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Saturday, July 2, 2016

Ramadhan in Singapore


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The sacred month of Ramadhan has special significance to Singapore’s Muslim community of about 800,000, which represents 14.4 per cent of the population. Along with Muslims around the world, they observe fasting. While they focus on purifying themselves spiritually, daily activities continue as usual. There is no change to the working hours in Singapore during Ramadhan, although employers may accommodate the needs of Muslims to leave work on time to be able to break the fast with their family.
In Singapore too, non-Muslims join their Muslim brethren in communal iftars held daily at mosques and other Muslim organisations. At Jamae Chulia Mosque, located in the Chinatown area, worshippers from the Buddhist Tooth Relic Temple and Hindu Sri Mariamman Temple in the vicinity of the mosque are invited to join its communal iftar.

Another activity in Singapore during the holy month is that people flock to Ramadhan bazaars to sample the interesting street food on offer.


The bazaar along Muscat Street is especially popular due to its proximity to the iconic Sultan Mosque in the Arab Street district.

The bazaar at Geylang Serai, a historical suburban market hub and a node of Malay cultural life, has the distinction of being the biggest and most well-known among Singaporeans from all walks of life.

During the holy month, both Singaporeans and tourists love to enjoy some of the popular Singaporean snacks such as air katira, a sweet, cooling beverage which originated from Southern India, and bubur lambuk, a fragrant and flavourful porridge. Mosque volunteers often prepare and distribute bubur lambuk.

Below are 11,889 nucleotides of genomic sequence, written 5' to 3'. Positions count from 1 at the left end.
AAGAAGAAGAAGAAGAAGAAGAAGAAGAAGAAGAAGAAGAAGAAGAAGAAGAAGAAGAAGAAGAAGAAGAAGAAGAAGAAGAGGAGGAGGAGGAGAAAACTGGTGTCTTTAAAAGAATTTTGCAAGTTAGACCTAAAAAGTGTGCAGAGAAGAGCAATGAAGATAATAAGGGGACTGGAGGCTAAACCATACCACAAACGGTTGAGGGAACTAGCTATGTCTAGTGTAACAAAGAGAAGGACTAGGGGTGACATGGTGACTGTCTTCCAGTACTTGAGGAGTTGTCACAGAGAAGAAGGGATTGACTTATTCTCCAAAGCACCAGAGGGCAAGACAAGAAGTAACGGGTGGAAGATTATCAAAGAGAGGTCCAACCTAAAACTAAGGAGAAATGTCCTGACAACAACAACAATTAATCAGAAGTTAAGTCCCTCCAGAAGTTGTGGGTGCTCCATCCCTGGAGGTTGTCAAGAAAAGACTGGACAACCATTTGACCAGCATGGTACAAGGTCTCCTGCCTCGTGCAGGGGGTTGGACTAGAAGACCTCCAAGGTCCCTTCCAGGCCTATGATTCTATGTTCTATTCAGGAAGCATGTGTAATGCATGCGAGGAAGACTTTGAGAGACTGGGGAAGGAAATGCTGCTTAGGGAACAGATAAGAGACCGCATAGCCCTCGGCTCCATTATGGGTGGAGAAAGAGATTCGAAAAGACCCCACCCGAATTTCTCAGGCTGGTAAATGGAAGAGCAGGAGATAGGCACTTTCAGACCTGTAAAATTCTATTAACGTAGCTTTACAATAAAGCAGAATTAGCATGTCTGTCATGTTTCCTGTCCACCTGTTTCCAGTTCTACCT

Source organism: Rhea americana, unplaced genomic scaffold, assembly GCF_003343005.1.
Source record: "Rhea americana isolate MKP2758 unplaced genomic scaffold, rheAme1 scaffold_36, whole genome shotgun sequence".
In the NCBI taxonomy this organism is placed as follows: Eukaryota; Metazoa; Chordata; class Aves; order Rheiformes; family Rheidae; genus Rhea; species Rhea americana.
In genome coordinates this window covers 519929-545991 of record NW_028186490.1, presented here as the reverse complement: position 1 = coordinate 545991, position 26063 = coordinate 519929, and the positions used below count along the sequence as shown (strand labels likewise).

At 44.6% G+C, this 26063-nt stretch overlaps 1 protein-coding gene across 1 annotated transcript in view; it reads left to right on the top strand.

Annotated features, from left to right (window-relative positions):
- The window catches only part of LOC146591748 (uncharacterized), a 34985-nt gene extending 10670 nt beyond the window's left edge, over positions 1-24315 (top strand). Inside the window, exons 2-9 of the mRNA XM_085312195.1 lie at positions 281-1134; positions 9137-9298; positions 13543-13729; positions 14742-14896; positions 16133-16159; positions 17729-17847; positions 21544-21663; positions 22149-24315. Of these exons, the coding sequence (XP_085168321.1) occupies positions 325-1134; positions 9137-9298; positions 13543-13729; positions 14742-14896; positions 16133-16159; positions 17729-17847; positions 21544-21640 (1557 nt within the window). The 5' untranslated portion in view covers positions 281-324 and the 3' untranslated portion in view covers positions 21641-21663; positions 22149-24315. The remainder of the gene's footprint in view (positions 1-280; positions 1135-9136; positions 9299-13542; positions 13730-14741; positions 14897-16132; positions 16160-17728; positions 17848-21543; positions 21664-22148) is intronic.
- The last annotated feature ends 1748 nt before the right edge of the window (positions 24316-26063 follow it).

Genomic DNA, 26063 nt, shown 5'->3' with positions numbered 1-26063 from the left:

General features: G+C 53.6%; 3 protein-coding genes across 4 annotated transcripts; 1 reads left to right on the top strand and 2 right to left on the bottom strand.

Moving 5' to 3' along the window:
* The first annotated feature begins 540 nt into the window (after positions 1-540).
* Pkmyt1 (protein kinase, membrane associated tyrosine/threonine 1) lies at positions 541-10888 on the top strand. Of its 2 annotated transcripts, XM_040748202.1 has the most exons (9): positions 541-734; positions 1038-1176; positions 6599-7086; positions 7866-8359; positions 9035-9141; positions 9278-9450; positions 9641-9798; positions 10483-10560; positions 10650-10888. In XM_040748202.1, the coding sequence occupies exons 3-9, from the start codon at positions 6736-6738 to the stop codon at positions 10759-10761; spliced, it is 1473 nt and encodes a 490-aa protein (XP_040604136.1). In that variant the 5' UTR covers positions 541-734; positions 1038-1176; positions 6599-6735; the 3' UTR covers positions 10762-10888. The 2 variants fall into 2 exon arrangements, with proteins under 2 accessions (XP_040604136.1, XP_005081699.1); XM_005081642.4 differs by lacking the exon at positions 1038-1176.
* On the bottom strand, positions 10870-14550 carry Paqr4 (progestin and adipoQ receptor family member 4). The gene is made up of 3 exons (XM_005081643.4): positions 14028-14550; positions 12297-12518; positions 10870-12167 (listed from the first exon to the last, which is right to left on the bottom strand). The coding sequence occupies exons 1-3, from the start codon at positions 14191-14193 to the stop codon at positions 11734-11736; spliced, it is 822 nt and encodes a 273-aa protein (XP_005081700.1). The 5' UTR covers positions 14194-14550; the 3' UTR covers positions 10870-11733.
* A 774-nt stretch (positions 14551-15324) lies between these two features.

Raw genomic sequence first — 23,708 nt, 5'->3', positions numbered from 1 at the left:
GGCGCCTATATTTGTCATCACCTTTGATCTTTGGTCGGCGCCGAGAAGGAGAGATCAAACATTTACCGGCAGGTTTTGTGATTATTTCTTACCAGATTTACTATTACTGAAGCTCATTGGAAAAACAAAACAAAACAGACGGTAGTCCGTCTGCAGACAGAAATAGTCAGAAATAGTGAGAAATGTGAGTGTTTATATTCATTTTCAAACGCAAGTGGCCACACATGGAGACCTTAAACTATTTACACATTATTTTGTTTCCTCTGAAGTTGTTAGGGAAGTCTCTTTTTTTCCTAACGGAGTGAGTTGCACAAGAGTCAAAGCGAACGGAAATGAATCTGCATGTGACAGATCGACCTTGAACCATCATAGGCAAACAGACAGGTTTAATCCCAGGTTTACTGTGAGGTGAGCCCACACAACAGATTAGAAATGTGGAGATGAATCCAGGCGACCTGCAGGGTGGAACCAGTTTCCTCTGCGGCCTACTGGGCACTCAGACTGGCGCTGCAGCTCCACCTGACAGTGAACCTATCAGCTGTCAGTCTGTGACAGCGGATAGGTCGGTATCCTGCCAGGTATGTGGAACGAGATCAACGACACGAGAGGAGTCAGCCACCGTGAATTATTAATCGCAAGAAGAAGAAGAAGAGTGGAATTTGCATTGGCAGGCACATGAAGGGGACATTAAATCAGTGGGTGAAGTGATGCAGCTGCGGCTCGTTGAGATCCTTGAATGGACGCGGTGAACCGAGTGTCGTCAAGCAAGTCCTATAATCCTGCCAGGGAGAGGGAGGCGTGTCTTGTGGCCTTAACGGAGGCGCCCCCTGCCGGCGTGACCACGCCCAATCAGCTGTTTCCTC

Dates imported from the Middle East and North Africa are consumed during Ramadhan as well, particularly at the point of the breaking of fast.


Mosques close later than usual for Teraweeh prayers. Many congregants stay on to recite the Quran as well as to perform the vigil prayers.


In some neighbourhoods, Teraweeh prayers are held at the communal space of the public housing apartment blocks.


Throughout the month of Ramadhan, mosques also organise many Islamic learning programmes for youth and families, which are very well received by the community.


On Hari Raya Aidilfitri (Eid al Fitr), the first day of Shawwal, Singaporean Muslims perform their Eid prayers at a nearby mosque or even on a field! Hari Raya is Malay for “grand day of rejoicing” and it is a time of forgiveness within the Muslim community and a time for strengthening of bonds amongst family and friends. Extended family members usually gather at the home of the eldest member of the family on the first day of Hari Raya.


For the rest of the month of Shawwal, Muslim families visit each other’s homes and reinforce their bonds. Muslims also invite their non-Muslim friends to visit them during the month of Shawwal to share in the festivities. As with other religious and cultural festivals in Singapore, Ramadhan and Shawwal are occasions for Singaporeans to reinforce their multiracial heritage and identity.



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